2017-10-26 / From The Garden

Don't Miss Apple-Picking Season

By Cynthia Gibson

Apples are bigger and tastier than ever. Picking fresh apples right from the tree is bliss. There is an abundance of apple orchards on Aquidneck Island and in the surrounding towns, so do not miss the fall tradition of apple picking.

There is a special crisp crunch when biting into a fresh apple, with a combination of tartness and sweetness. Not only do we have summer, fall and now late fall apples, there are apples for making pies, baking (without crust) and for eating fresh.

You see many more varieties of apples in the supermarket than existed five to 10 years ago. The produce section is filled with boxes of apples, and they are sorted and sold by name and uniform size, like neat toy soldiers standing in a regiment. To see unsorted apples, visit the local orchards. Sweet Berry Farm is known for their huge Jonagold and RockyBrook apples, while another farm, also in Middletown, sells the large Honey Crisp.

Cynthia Gibson is a gardener, food writer and painter. She gardens and tends her miniature orchard in Newport. Cynthia Gibson is a gardener, food writer and painter. She gardens and tends her miniature orchard in Newport. Not only are the varieties multiplying, the apples themselves are growing much larger.

The largest apples in the market today are Honey Crisp and Jonagold. These apples are monsters. One cored, baked Honey Crisp is easily a dessert for two; the same goes for Jonagold.

McIntosh is still best for making pies, though. That’s because it has the perfect mix of sweet and sour and is guaranteed to soften when baked. It also has a high-water content (filled with apple juice) and when made into a pie, the apple is soft and tastes like cider.

Cider apples are in a classification all their own. Finding an orchard with a cider press means leaving Aquidneck Island and going over the Pell Bridge to Windmist Farm in Jamestown. Not only do they make homemade cider, they also make donuts to go with your cider.

If you are thinking of making your own cider, it is not as daunting as you might expect. You need room for only three to four (different varieties for pollination) cider apple trees, and four years of waiting for the apple trees to mature. The most popular cider apple trees are Ashmead’s Kernel, Baldwin, Bramley’s Seedling and Brown’s Apple. You will need an apple press.

Nothing can beat a classic homemade apple pie, but apple pie without guilt is called baked apples. This recipe is for luscious baked apples made with the large Honey Crisp variety. If you buy them from an orchard or the farmer’s market you will only need two apples to serve four people. If you buy your Honey Crisps at the supermarket, you will need four, or one per person.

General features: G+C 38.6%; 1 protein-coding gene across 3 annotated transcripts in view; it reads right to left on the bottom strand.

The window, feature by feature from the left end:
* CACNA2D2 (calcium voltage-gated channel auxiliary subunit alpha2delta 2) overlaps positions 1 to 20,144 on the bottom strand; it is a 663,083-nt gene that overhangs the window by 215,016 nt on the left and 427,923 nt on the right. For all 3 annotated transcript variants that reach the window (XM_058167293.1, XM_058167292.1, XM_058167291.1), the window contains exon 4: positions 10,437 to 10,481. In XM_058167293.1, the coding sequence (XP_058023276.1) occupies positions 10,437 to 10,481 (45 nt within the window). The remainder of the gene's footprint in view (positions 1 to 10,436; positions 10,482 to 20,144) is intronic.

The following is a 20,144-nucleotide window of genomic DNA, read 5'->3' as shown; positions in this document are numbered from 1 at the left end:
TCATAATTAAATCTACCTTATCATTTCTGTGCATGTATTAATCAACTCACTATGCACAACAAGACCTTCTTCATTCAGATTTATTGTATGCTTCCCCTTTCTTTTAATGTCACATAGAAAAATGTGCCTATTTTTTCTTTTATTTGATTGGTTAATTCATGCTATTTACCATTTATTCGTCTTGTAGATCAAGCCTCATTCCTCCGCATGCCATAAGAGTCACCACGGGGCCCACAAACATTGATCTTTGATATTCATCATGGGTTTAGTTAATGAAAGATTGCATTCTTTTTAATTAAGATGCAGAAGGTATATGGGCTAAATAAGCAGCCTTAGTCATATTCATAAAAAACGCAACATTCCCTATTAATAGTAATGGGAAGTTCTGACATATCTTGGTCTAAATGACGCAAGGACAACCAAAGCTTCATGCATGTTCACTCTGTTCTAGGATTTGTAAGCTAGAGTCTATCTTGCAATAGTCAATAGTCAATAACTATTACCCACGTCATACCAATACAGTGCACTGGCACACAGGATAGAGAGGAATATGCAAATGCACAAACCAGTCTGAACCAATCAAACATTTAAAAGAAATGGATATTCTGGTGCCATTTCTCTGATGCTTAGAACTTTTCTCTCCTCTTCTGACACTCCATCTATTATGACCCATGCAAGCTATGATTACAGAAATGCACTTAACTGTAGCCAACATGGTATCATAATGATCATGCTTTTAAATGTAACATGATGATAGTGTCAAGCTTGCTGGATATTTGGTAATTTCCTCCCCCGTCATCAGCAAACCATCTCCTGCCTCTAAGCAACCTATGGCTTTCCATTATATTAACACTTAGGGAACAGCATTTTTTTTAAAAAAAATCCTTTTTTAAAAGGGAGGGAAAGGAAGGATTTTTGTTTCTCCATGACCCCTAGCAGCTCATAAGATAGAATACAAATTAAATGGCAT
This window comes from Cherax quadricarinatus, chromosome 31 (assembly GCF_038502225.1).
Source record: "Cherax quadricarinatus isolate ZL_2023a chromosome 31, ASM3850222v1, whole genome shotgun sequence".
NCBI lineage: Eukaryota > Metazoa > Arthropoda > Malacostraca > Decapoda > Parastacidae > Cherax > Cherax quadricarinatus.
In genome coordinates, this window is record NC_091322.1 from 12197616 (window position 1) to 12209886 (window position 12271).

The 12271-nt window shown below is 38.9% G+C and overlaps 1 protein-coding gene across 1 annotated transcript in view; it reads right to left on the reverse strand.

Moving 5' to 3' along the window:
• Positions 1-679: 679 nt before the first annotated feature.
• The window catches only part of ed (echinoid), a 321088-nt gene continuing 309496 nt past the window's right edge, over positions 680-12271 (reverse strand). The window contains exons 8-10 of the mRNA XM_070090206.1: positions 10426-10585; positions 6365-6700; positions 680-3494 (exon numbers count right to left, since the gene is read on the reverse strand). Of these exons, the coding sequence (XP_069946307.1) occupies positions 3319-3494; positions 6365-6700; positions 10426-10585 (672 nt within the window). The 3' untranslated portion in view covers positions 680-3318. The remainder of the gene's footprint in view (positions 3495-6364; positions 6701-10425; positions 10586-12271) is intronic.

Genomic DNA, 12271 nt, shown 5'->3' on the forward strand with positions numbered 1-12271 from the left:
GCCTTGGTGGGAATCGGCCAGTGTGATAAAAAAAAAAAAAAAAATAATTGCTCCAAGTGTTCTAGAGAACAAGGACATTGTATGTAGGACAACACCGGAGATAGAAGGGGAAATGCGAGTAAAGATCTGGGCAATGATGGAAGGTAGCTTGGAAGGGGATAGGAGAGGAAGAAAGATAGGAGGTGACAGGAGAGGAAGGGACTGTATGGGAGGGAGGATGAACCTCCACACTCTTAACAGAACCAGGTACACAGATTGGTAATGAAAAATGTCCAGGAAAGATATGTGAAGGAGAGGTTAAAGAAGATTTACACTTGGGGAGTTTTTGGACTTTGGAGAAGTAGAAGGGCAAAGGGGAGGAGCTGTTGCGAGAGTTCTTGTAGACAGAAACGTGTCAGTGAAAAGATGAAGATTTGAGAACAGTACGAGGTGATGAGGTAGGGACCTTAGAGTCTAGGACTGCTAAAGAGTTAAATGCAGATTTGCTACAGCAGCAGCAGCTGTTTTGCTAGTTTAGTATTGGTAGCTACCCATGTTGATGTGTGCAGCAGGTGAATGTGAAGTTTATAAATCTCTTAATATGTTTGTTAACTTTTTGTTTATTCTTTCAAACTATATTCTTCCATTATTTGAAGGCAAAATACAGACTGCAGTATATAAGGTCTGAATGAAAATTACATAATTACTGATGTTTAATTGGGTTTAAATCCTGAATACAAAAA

Baked Honey Crisp Apples

Serves four

4 Honey Crisp apples, cored,
skin on (you can expand the
recipe by adding apples and all
1/2 cup brown sugar
2 tsp. ground cinnamon

1/4 cup white raisin
1/4 cup pecans, coarsely
4 Tbsp. butter
Vanilla ice cream (optional)
for serving a la mode

Preheat oven to 350F.

Slice off the top of the apple and de-stem. Using either an apple corer or melon baller, scoop out the seeds and core of the apple. If you are using the gigantic apples, you can leave a bottom in the apple.

In a bowl, mix the

cinnamon, sugar, raisins and pecans. Place the cored apples into a large baking dish that is coated in butter or baking spray. Stuff the apples with the fruit, nut, sugar and raisin mixture. Place one tablespoon of butter on top of each apple.

Add at least one-half inch water to the bottom of the baking dish before placing in the oven. Bake uncovered for 40 minutes to one hour, depending upon the size of your apples.

Poke the apples with a fork; they are done when soft. You do not want mushy apples. Remove from the oven after baking and let rest for 10 minutes before serving.

Great RI Apple Crunch

The third annual Great Rhode Island Apple Crunch will be held at Pell Elementary School on Friday, Oct. 27, National Food Day. To celebrate there will be nearly 1,000 apples for the entire school population, including more than 850 students, plus faculty and staff will gather at 2 p.m. on the school lawn for everyone to simultaneously crunch the apples grown at Greenville RI's Steere Orchard. The public is invited to come and join in.

The event is coordinated by the school's food service director, Cindy King of Chartwells, and Farm Fresh RI’s Farm to School team. Chartwells and Farm Fresh RI have worked together in Newport and all East Bay school districts for over 10 years to promote RI Grown foods in school meals and to facilitate food education activities like classroom nutrition lessons, gardening programs and after-school cooking clubs.

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